Next, I use a 3/8” bit and drill downward to create the locating hole for the handle hole. You could use a 1/2” hole but the 3/8” seems to work well and leaves more of the brass in the head for weight.
Next, put the hammer head into the jig and drill the hole for the handle. I wasn’t paying attention here and I put the head in backwards – so I drilled the hole closer to the domed side. I plugged the hole with a 3/8” dowel and re-drilled the correct way. These things always seem to happen when you’re taking pictures.
The next step is to make the handle. I cut the ash blank to 11” in length before mounting it in the lathe. I do most of this on the lathe but you can do it with a spokeshave, or sand it to shape if you have a stationary belt sander. The top, which fits into the 3/8” hole in the head can be turned to size, or if you have a round tenon cutter (as are used for some chairs, such as Windsor chairs) you can use that. While the head is 7/8” in diameter, the part of the handle that goes into the head should be made longer, perhaps an inch to an inch and a quarter.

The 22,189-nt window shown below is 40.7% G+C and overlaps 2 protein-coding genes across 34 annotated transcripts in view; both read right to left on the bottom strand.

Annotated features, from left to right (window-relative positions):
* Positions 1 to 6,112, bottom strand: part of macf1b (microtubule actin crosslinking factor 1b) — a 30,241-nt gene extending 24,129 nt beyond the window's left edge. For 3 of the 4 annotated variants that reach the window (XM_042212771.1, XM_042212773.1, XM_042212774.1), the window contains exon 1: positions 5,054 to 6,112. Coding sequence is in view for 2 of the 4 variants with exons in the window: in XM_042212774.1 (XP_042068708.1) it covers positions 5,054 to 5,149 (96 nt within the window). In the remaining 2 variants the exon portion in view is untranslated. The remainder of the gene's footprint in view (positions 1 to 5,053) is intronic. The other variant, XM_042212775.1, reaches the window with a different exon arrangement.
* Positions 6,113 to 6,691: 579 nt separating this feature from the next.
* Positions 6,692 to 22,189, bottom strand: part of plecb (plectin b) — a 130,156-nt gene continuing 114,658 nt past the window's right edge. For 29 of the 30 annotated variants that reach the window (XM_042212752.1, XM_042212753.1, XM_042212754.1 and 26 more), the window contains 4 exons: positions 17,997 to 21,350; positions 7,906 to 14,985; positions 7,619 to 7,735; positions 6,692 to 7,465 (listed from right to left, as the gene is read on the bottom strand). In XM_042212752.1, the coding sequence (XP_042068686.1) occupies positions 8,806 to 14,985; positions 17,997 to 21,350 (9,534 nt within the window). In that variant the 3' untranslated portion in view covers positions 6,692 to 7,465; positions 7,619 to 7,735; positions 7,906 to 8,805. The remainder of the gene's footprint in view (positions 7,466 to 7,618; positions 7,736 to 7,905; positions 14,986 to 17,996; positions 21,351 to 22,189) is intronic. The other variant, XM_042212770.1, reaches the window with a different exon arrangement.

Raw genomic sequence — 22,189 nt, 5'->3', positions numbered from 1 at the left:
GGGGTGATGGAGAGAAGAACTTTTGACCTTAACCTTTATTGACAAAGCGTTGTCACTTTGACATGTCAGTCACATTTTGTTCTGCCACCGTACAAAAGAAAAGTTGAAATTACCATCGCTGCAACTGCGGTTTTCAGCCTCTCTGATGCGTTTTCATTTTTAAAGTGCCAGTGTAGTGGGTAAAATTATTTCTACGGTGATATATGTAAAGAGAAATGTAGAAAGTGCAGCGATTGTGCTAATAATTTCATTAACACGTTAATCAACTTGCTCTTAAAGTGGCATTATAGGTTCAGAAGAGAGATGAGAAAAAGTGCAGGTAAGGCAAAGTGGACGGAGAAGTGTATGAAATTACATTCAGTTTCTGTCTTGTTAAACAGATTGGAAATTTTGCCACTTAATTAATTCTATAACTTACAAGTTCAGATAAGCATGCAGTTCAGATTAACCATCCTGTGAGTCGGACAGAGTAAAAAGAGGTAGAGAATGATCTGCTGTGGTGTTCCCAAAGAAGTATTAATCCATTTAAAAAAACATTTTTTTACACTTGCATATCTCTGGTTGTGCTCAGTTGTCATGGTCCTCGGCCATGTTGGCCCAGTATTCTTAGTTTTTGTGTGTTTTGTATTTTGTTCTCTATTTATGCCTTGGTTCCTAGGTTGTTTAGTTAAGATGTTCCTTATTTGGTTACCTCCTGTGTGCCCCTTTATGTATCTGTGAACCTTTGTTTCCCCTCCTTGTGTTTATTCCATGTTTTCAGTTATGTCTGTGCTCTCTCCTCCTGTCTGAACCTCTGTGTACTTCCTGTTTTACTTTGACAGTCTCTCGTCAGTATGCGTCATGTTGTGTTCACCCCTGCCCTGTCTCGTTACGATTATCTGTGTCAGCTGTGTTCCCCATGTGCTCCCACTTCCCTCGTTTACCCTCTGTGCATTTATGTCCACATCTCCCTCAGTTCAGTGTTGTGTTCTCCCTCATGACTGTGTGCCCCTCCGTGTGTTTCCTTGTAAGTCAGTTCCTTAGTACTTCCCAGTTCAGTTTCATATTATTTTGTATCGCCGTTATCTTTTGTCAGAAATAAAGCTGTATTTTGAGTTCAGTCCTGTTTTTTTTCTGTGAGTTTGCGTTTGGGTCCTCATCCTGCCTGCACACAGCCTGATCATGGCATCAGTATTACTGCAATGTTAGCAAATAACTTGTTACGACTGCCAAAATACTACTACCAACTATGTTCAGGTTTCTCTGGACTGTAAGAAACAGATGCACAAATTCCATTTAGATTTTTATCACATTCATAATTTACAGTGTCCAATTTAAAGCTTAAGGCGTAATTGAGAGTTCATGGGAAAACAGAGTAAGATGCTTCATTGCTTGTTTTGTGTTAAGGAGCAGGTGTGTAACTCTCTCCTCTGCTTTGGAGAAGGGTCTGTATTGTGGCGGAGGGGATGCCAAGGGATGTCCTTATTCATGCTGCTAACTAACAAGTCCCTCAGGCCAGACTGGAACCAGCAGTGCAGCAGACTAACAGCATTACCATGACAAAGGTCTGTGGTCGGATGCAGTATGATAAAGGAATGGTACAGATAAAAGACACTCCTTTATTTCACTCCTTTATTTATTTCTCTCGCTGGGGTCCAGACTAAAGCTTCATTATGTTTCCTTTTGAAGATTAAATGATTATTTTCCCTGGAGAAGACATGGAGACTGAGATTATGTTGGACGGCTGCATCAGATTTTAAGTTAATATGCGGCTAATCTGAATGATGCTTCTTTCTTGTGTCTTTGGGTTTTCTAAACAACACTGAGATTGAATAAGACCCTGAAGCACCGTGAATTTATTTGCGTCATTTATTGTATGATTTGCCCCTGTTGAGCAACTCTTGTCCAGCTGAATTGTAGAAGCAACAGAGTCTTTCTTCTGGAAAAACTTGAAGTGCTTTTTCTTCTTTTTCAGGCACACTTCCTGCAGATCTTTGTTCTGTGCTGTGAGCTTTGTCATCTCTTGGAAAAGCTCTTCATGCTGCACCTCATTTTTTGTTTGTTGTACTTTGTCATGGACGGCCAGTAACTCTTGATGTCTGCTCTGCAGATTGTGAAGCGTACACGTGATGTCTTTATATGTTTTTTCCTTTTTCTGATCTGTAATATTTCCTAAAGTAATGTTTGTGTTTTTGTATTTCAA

I took the handle off the lathe and flattened the two sides because if the handle is not round, you can align the head by feel on the handle. If you make the handle round, you have to look at the hammer head to orient it.
Here’s the handle inserted into the head.
You can see the filler plug I put into the head from my drilling mistake.
Next, I need to cut the wedge. I took a piece of scrap and cut it to 3/8” wide. Then I mount it in my vise and use my saw to cut a wedge shaped piece off of it. While not shown, I cut the end of the wedge off so that it will go down into the slot.